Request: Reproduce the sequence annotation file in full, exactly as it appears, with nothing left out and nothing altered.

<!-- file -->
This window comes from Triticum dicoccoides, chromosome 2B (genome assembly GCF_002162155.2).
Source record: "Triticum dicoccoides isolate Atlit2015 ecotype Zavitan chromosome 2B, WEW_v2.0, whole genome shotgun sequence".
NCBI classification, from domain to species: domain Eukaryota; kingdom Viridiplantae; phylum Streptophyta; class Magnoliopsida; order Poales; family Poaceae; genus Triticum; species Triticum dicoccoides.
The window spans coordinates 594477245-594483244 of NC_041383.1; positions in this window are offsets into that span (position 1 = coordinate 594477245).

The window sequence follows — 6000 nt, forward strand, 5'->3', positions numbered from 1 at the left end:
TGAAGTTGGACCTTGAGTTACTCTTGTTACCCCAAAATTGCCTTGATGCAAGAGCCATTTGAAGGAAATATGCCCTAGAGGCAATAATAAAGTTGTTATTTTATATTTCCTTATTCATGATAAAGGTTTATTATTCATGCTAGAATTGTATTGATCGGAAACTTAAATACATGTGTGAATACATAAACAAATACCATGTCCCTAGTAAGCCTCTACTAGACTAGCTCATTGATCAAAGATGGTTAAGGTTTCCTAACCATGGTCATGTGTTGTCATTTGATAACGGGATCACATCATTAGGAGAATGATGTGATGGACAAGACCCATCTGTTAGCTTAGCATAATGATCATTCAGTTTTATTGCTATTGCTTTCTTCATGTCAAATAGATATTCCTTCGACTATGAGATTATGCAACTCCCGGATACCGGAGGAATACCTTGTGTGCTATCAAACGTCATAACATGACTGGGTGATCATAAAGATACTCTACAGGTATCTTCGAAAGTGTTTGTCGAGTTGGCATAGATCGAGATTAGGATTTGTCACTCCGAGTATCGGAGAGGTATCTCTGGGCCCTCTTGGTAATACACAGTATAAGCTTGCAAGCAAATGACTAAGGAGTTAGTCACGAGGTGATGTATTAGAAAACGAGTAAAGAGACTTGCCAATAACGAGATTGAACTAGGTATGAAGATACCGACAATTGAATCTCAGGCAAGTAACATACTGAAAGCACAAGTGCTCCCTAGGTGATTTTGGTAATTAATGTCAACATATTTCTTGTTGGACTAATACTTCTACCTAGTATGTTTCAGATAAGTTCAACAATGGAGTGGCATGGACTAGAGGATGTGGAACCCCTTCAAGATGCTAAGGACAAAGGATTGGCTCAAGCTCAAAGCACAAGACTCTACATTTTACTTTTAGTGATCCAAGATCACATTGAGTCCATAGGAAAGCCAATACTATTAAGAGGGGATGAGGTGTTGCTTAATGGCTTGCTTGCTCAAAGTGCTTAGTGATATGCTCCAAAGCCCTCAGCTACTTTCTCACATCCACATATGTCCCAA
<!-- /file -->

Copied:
This window comes from Triticum dicoccoides, chromosome 2B (genome assembly GCF_002162155.2).
Source record: "Triticum dicoccoides isolate Atlit2015 ecotype Zavitan chromosome 2B, WEW_v2.0, whole genome shotgun sequence".
NCBI classification, from domain to species: domain Eukaryota; kingdom Viridiplantae; phylum Streptophyta; class Magnoliopsida; order Poales; family Poaceae; genus Triticum; species Triticum dicoccoides.
The window spans coordinates 594477245-594483244 of NC_041383.1; positions in this window are offsets into that span (position 1 = coordinate 594477245).

The window sequence follows — 6000 nt, forward strand, 5'->3', positions numbered from 1 at the left end:
TGAAGTTGGACCTTGAGTTACTCTTGTTACCCCAAAATTGCCTTGATGCAAGAGCCATTTGAAGGAAATATGCCCTAGAGGCAATAATAAAGTTGTTATTTTATATTTCCTTATTCATGATAAAGGTTTATTATTCATGCTAGAATTGTATTGATCGGAAACTTAAATACATGTGTGAATACATAAACAAATACCATGTCCCTAGTAAGCCTCTACTAGACTAGCTCATTGATCAAAGATGGTTAAGGTTTCCTAACCATGGTCATGTGTTGTCATTTGATAACGGGATCACATCATTAGGAGAATGATGTGATGGACAAGACCCATCTGTTAGCTTAGCATAATGATCATTCAGTTTTATTGCTATTGCTTTCTTCATGTCAAATAGATATTCCTTCGACTATGAGATTATGCAACTCCCGGATACCGGAGGAATACCTTGTGTGCTATCAAACGTCATAACATGACTGGGTGATCATAAAGATACTCTACAGGTATCTTCGAAAGTGTTTGTCGAGTTGGCATAGATCGAGATTAGGATTTGTCACTCCGAGTATCGGAGAGGTATCTCTGGGCCCTCTTGGTAATACACAGTATAAGCTTGCAAGCAAATGACTAAGGAGTTAGTCACGAGGTGATGTATTAGAAAACGAGTAAAGAGACTTGCCAATAACGAGATTGAACTAGGTATGAAGATACCGACAATTGAATCTCAGGCAAGTAACATACTGAAAGCACAAGTGCTCCCTAGGTGATTTTGGTAATTAATGTCAACATATTTCTTGTTGGACTAATACTTCTACCTAGTATGTTTCAGATAAGTTCAACAATGGAGTGGCATGGACTAGAGGATGTGGAACCCCTTCAAGATGCTAAGGACAAAGGATTGGCTCAAGCTCAAAGCACAAGACTCTACATTTTACTTTTAGTGATCCAAGATCACATTGAGTCCATAGGAAAGCCAATACTATTAAGAGGGGATGAGGTGTTGCTTAATGGCTTGCTTGCTCAAAGTGCTTAGTGATATGCTCCAAAGCCCTCAGCTACTTTCTCACATCCACATATGTCCCAA